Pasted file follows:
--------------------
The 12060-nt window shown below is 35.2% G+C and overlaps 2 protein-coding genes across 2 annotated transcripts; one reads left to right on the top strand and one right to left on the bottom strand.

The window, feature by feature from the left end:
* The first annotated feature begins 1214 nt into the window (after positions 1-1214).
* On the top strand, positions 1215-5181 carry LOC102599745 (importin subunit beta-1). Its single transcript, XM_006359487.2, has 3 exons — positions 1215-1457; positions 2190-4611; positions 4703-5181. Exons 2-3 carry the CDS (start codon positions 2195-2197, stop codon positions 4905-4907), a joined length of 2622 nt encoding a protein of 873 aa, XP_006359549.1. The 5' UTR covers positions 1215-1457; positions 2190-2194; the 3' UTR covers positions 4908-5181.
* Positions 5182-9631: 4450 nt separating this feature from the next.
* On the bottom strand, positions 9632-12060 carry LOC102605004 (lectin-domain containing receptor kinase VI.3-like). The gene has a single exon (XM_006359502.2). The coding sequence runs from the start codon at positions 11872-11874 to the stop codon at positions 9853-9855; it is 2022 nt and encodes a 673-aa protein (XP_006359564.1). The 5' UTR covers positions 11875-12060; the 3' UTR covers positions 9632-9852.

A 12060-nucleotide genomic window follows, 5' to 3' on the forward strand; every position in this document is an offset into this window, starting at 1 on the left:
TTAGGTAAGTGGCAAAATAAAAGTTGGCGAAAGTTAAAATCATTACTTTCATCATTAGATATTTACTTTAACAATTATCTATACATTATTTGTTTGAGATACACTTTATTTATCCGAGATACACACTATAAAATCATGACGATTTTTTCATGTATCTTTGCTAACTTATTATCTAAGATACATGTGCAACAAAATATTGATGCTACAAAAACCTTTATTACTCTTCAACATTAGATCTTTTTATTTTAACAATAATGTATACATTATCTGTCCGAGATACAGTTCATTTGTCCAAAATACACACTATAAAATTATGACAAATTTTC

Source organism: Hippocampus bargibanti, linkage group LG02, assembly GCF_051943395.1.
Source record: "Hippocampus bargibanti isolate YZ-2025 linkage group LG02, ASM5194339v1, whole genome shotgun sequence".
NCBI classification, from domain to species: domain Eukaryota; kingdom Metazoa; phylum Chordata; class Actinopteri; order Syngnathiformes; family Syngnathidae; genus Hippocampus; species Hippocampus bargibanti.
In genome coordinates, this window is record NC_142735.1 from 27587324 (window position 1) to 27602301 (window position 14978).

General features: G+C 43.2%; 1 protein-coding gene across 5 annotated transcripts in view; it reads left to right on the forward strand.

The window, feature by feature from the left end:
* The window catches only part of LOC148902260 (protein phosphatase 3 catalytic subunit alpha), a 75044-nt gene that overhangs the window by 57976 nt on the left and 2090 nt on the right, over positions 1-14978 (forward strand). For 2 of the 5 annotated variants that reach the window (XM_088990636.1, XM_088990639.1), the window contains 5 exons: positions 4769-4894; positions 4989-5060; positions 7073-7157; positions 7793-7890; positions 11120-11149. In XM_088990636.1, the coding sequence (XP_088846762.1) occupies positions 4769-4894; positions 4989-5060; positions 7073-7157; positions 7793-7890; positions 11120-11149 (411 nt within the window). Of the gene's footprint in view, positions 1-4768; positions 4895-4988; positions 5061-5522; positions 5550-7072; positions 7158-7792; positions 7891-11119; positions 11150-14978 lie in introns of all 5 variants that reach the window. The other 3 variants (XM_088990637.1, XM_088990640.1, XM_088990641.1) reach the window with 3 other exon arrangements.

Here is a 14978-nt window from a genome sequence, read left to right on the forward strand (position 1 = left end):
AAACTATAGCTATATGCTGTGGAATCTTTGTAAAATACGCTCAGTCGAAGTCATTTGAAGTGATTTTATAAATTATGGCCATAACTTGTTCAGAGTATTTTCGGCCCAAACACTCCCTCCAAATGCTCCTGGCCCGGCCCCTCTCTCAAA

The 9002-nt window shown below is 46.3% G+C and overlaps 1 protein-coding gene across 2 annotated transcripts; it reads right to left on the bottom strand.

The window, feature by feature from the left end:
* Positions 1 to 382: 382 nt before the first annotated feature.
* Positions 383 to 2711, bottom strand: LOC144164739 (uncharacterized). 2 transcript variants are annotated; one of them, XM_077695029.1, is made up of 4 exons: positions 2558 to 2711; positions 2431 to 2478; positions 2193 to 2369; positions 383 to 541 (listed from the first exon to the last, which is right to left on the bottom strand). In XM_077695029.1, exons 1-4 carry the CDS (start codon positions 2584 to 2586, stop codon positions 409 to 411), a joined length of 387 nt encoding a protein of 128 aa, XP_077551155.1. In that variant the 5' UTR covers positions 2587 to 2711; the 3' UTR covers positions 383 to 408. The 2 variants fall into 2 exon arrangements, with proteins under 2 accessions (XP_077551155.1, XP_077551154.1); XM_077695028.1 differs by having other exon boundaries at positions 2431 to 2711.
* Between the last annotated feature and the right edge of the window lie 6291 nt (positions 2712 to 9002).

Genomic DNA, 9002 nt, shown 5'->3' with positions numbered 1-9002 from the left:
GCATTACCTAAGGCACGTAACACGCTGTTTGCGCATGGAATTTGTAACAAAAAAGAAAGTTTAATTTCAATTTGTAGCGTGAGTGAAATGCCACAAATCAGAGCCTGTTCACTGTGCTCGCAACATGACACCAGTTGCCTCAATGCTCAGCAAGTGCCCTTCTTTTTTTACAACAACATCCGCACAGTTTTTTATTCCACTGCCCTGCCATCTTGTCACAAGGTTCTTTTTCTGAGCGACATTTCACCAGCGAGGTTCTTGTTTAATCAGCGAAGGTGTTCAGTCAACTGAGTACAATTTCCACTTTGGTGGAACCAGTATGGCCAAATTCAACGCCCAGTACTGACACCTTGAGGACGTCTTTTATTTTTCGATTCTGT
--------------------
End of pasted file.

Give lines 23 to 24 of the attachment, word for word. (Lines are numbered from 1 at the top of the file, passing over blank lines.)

Genomic DNA, 9002 nt, shown 5'->3' with positions numbered 1-9002 from the left:
GCATTACCTAAGGCACGTAACACGCTGTTTGCGCATGGAATTTGTAACAAAAAAGAAAGTTTAATTTCAATTTGTAGCGTGAGTGAAATGCCACAAATCAGAGCCTGTTCACTGTGCTCGCAACATGACACCAGTTGCCTCAATGCTCAGCAAGTGCCCTTCTTTTTTTACAACAACATCCGCACAGTTTTTTATTCCACTGCCCTGCCATCTTGTCACAAGGTTCTTTTTCTGAGCGACATTTCACCAGCGAGGTTCTTGTTTAATCAGCGAAGGTGTTCAGTCAACTGAGTACAATTTCCACTTTGGTGGAACCAGTATGGCCAAATTCAACGCCCAGTACTGACACCTTGAGGACGTCTTTTATTTTTCGATTCTGT